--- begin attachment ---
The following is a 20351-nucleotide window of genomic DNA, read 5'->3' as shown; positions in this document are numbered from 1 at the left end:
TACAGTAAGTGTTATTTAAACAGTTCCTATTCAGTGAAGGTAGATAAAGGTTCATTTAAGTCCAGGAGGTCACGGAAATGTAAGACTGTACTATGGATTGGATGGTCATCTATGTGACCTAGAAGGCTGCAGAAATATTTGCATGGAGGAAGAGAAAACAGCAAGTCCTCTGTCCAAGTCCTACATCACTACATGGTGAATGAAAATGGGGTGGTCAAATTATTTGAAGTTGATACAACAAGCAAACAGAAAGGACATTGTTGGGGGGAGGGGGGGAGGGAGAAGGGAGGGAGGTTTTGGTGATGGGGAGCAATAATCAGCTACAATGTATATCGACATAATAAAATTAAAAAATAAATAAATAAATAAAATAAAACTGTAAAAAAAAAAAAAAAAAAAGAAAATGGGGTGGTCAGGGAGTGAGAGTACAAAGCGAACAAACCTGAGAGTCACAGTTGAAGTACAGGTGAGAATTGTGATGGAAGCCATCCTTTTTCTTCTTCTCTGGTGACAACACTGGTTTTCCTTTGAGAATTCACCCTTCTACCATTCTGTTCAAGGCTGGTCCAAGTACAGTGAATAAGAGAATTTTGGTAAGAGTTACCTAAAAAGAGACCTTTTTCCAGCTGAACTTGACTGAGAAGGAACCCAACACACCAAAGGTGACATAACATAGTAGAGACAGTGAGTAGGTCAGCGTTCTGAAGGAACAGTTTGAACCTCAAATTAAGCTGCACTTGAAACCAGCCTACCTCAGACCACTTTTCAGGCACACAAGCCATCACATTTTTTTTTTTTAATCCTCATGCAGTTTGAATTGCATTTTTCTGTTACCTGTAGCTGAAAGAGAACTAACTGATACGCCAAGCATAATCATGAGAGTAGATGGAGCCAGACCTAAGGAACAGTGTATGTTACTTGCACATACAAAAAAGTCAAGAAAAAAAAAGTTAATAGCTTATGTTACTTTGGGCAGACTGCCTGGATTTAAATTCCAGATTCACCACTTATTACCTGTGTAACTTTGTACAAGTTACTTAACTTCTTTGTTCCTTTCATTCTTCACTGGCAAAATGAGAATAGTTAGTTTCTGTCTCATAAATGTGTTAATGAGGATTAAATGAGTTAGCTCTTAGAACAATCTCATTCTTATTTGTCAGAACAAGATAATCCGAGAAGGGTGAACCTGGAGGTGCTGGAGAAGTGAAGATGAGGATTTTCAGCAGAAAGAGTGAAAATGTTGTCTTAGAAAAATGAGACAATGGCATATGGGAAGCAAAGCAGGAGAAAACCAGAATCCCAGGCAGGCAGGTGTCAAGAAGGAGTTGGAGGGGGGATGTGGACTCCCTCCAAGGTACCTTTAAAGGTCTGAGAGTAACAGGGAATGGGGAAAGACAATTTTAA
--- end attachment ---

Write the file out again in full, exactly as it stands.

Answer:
The following is a 20351-nucleotide window of genomic DNA, read 5'->3' as shown; positions in this document are numbered from 1 at the left end:
TACAGTAAGTGTTATTTAAACAGTTCCTATTCAGTGAAGGTAGATAAAGGTTCATTTAAGTCCAGGAGGTCACGGAAATGTAAGACTGTACTATGGATTGGATGGTCATCTATGTGACCTAGAAGGCTGCAGAAATATTTGCATGGAGGAAGAGAAAACAGCAAGTCCTCTGTCCAAGTCCTACATCACTACATGGTGAATGAAAATGGGGTGGTCAAATTATTTGAAGTTGATACAACAAGCAAACAGAAAGGACATTGTTGGGGGGAGGGGGGGAGGGAGAAGGGAGGGAGGTTTTGGTGATGGGGAGCAATAATCAGCTACAATGTATATCGACATAATAAAATTAAAAAATAAATAAATAAATAAAATAAAACTGTAAAAAAAAAAAAAAAAAAAGAAAATGGGGTGGTCAGGGAGTGAGAGTACAAAGCGAACAAACCTGAGAGTCACAGTTGAAGTACAGGTGAGAATTGTGATGGAAGCCATCCTTTTTCTTCTTCTCTGGTGACAACACTGGTTTTCCTTTGAGAATTCACCCTTCTACCATTCTGTTCAAGGCTGGTCCAAGTACAGTGAATAAGAGAATTTTGGTAAGAGTTACCTAAAAAGAGACCTTTTTCCAGCTGAACTTGACTGAGAAGGAACCCAACACACCAAAGGTGACATAACATAGTAGAGACAGTGAGTAGGTCAGCGTTCTGAAGGAACAGTTTGAACCTCAAATTAAGCTGCACTTGAAACCAGCCTACCTCAGACCACTTTTCAGGCACACAAGCCATCACATTTTTTTTTTTTAATCCTCATGCAGTTTGAATTGCATTTTTCTGTTACCTGTAGCTGAAAGAGAACTAACTGATACGCCAAGCATAATCATGAGAGTAGATGGAGCCAGACCTAAGGAACAGTGTATGTTACTTGCACATACAAAAAAGTCAAGAAAAAAAAAGTTAATAGCTTATGTTACTTTGGGCAGACTGCCTGGATTTAAATTCCAGATTCACCACTTATTACCTGTGTAACTTTGTACAAGTTACTTAACTTCTTTGTTCCTTTCATTCTTCACTGGCAAAATGAGAATAGTTAGTTTCTGTCTCATAAATGTGTTAATGAGGATTAAATGAGTTAGCTCTTAGAACAATCTCATTCTTATTTGTCAGAACAAGATAATCCGAGAAGGGTGAACCTGGAGGTGCTGGAGAAGTGAAGATGAGGATTTTCAGCAGAAAGAGTGAAAATGTTGTCTTAGAAAAATGAGACAATGGCATATGGGAAGCAAAGCAGGAGAAAACCAGAATCCCAGGCAGGCAGGTGTCAAGAAGGAGTTGGAGGGGGGATGTGGACTCCCTCCAAGGTACCTTTAAAGGTCTGAGAGTAACAGGGAATGGGGAAAGACAATTTTAA